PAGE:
President-elect Joe Biden recently nominated Miguel Cardona to serve as the next U.S. Secretary of Education. Hardly anyone in education circles has heard of or spoken about Cardona, let alone in an open and serious way. For weeks there was endless speculation and confusion surrounding the “top potential pick” for this position. All kinds of illusions, diversions, and false hopes predictably came to the fore. As in previous elections, emotions ran high while analysis, theory, and experience took a back seat.
The notion, according to many, that Cardona is a “non-controversial,” “non-party-splitting,” “unifying choice” is meant to intensify opposition to analysis, theory, and experience. The idea that Cardona is a “middle-of-the-road” kind of guy is designed to cover up harsh splits, profoundly different visions of education, and worsening class divisions in society. Objectively, a capital-centered agenda cannot be reconciled with a human-centered agenda; they are based on diametrically-opposed aims and visions.
Then there is the widely-held notion that public education can only benefit from a person at the helm who has experience in public education. Many insisted that the next U.S. Secretary of Education must have “real public school experience.” This demand is usually made spontaneously and uncritically, as if nothing dreadful or harmful could possibly happen in public schools so long as someone from public education is leading American education. It is a textbook case of mixing up personal will and class will. It also feeds off the “anyone-but-DeVos” frenzy. Is it safe to blindly assume that public education students and teachers will automatically be served well if the Education Department is managed by someone who has public education classroom experience? Is there any guarantee of that? Public education has suffered relentless attacks for generations regardless of who has been in charge of the Education Department. These assaults are the result of historic political-economic dynamics and forces larger than this or that individual. This is why school privatization, high-stakes standardized testing, and other antisocial policies in education will not come to an end just because a person with public education classroom experience leads the Education Department.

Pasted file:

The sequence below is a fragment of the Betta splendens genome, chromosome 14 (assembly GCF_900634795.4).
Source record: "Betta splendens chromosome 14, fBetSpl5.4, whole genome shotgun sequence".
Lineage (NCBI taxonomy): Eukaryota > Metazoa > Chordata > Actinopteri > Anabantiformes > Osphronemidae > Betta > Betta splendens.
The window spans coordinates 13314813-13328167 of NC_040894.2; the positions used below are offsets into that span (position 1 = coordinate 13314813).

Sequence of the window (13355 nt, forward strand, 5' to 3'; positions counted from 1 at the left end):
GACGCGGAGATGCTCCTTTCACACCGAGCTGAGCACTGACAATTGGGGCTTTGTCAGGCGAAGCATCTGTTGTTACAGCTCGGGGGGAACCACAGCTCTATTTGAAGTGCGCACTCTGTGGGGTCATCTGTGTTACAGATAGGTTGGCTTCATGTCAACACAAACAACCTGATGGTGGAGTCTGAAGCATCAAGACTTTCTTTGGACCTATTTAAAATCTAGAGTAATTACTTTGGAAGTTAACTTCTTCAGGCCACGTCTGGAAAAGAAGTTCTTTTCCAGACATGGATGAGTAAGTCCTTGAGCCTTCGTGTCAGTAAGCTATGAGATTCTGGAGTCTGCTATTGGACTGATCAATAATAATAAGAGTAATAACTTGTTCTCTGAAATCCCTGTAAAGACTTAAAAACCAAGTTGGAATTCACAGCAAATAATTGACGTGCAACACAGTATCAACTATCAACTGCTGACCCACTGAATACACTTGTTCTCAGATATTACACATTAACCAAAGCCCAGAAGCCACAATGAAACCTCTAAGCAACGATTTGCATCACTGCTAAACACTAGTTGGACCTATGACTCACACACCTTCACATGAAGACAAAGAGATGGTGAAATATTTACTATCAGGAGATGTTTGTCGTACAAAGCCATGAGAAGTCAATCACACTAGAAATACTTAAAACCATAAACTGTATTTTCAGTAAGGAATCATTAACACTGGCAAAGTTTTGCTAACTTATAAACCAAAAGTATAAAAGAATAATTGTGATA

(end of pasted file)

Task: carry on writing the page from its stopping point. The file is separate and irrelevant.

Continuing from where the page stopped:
Cardona is Connecticut’s first Latino commissioner of education, and he served in this role very briefly. Cardona himself started as an English Language Learner when he was a student. Over the years Cardona has been a teacher, a principal, and assistant superintendent in the public school system. His children attended public schools as well.
Many are using words such as “equity,” “diversity,” and “opportunity” to describe Cardona’s vision of education. Many also claim that Cardona is concerned about the 150-year old “achievement gap.”
Not surprisingly, in addition to being comfortable with neoliberal “accountability” and punitive high-stakes standardized tests produced by big corporations, Cardona also appears to be comfortable with privately-operated charter schools that siphon billions of dollars a year from public schools. Many have noted that he is not opposed to charter schools, which is really another way of saying that he supports charter schools. Not being opposed to charter schools is always music to the ears of charter school promoters. Thus, it is not surprising to hear many leading promoters of privately-operated charter schools express their support for Cardona; they do not seem to be too upset or bothered by Cardona’s nomination. The fact that charter schools reject teachers unions and that Cardona was not the “teachers union pick” favored by many “progressives” and democrats, is just one of the main sources of relief for school privatizers.